Middle East: After the Arab Defeat

There have been not one but many moments of truth in the Middle East since June 5. Their cumulative effect has destroyed old assumptions and made the awakening to new realities a slow process. None of those involved — Israelis, Arabs, Russians, and the West — were prepared to face their drastically altered positions after the June 11 cease-fire.

For the Israelis it was a shock to find themselves almost overnight occupying territories inhabited by a million Arabs. The old anxiety about security gave way soon to a new anxiety about coping with this unexpected ingathering.

For the Arabs there was the trauma of discovering that all the new weapons were useless without a mastery of modern technology. The humiliation of defeat was compounded by the realization that the East, which they represented, could not match its wild rhetoric with effective action.

The U.S.S.R., which had played the Arab card with such skill and confidence, found itself identified with one of the great military losses of all time. And it could not muster enough political support to bail out its Arab partners at the United Nations.

For the West, especially the United States, there was the shock of realizing that it had slight influence in Israel; and that wider Western interests made little difference to Tel Aviv and Jerusalem in settling a festering local score with the Arabs.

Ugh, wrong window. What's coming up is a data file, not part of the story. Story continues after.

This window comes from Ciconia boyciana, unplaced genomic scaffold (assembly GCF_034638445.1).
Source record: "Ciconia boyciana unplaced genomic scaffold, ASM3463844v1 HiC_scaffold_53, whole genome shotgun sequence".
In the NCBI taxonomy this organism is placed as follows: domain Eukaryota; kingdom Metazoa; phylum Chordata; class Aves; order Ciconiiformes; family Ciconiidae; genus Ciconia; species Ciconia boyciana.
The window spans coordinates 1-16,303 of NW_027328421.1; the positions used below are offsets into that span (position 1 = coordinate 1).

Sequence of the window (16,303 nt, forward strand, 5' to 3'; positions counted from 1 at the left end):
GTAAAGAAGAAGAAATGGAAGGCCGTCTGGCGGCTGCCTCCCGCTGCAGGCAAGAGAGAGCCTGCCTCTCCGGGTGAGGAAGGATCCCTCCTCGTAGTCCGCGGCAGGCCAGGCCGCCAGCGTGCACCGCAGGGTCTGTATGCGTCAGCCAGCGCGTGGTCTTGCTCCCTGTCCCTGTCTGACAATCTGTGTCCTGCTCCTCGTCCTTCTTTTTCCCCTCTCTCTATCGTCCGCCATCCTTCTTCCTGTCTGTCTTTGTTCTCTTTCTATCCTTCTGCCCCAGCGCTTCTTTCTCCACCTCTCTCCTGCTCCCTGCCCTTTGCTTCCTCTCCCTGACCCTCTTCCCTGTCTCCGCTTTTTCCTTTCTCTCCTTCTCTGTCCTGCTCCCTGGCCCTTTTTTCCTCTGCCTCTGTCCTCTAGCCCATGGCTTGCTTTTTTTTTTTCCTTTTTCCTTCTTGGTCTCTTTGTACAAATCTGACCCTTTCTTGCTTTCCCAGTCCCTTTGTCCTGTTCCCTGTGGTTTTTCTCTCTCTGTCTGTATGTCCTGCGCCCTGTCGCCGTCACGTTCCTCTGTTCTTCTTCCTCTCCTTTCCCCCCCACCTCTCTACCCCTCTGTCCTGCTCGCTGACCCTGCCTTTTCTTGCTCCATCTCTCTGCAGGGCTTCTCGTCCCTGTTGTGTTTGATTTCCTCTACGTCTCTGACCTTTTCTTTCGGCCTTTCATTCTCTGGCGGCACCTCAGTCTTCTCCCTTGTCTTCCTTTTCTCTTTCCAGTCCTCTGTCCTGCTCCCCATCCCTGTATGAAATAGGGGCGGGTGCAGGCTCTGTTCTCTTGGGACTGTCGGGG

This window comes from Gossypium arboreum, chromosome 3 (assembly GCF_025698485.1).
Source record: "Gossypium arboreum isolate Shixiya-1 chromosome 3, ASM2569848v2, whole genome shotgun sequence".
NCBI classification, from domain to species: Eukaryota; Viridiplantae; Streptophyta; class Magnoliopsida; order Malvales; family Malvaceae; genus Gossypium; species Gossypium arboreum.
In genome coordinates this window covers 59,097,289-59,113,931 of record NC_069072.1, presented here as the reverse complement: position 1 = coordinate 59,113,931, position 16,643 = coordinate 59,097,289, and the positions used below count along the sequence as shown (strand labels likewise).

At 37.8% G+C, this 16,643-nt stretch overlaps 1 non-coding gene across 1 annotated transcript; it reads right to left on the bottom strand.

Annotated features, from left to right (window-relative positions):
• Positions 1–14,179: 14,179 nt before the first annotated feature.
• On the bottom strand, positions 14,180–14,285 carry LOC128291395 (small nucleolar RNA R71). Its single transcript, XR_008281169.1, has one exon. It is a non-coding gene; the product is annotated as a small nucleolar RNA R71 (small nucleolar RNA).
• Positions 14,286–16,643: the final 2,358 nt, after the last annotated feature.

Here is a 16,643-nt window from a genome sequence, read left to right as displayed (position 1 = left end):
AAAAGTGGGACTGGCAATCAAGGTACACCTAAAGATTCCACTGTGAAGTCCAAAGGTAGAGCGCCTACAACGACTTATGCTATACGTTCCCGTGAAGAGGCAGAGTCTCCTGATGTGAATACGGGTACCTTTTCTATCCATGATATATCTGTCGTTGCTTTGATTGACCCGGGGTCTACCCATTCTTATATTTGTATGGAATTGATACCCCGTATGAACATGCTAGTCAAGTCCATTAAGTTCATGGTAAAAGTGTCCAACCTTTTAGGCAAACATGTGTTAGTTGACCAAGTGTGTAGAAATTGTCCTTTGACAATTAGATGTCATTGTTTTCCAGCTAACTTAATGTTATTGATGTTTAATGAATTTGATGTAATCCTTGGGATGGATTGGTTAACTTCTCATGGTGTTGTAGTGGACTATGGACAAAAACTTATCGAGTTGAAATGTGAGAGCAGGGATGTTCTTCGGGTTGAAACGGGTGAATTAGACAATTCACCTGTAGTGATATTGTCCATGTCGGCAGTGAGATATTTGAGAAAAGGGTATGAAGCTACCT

Everyone felt let down: the Arabs by Moscow’s failure to rescue them; the Israelis by Washington’s futile attempt to delay confrontation; the Soviets by Nasser’s brinkmanship; and the West by both Israel and the Arab moderates.

One of the resulting questions is about the value or wisdom of United Nations interpositions in areas of acute tension. For twenty years the UN has helped to delay political solutions to Middle East issues. The Arab refugees have been kept alive thanks to UNRWA. It has been 70 percent supported by the United States as a means of postponing political settlement of the refugees’ claims.

UN Truce Supervision officers have risked their lives to patrol the 1949 Armistice lines, and have kept the episodic flare-ups in demilitarized zones from exploding. After the Suez blowup the UN Emergency Force moved in to patrol the Sinai and Gaza demarcation lines, operating only on Egypt’s side when Israel rejected their services. A Conciliation Commission for Palestine has met intermittently since 1949, preserving the form but avoiding the substance of conciliation. None of its three members, representing Turkey, France, and the United States, has wanted to risk initiating a genuine settlement within the UN framework.

Dialogue of the deaf

All of these agencies have helped to kill the Middle East yeast since 1949. In theory Israel opposed them, and in fact usually ignored them. For long periods it boycotted various Mixed Armistice Commissions set up to mediate frontier disputes. Israel has consistently sought direct peace talks with the Arabs. But in Arab capitals the UN has looked like a refuge and a shield. It was the one place where their side of the Palestine case could be publicly aired in the West, and the one protection against risky encounters. They needed interposition. Israel believed that it did not. It could look after itself.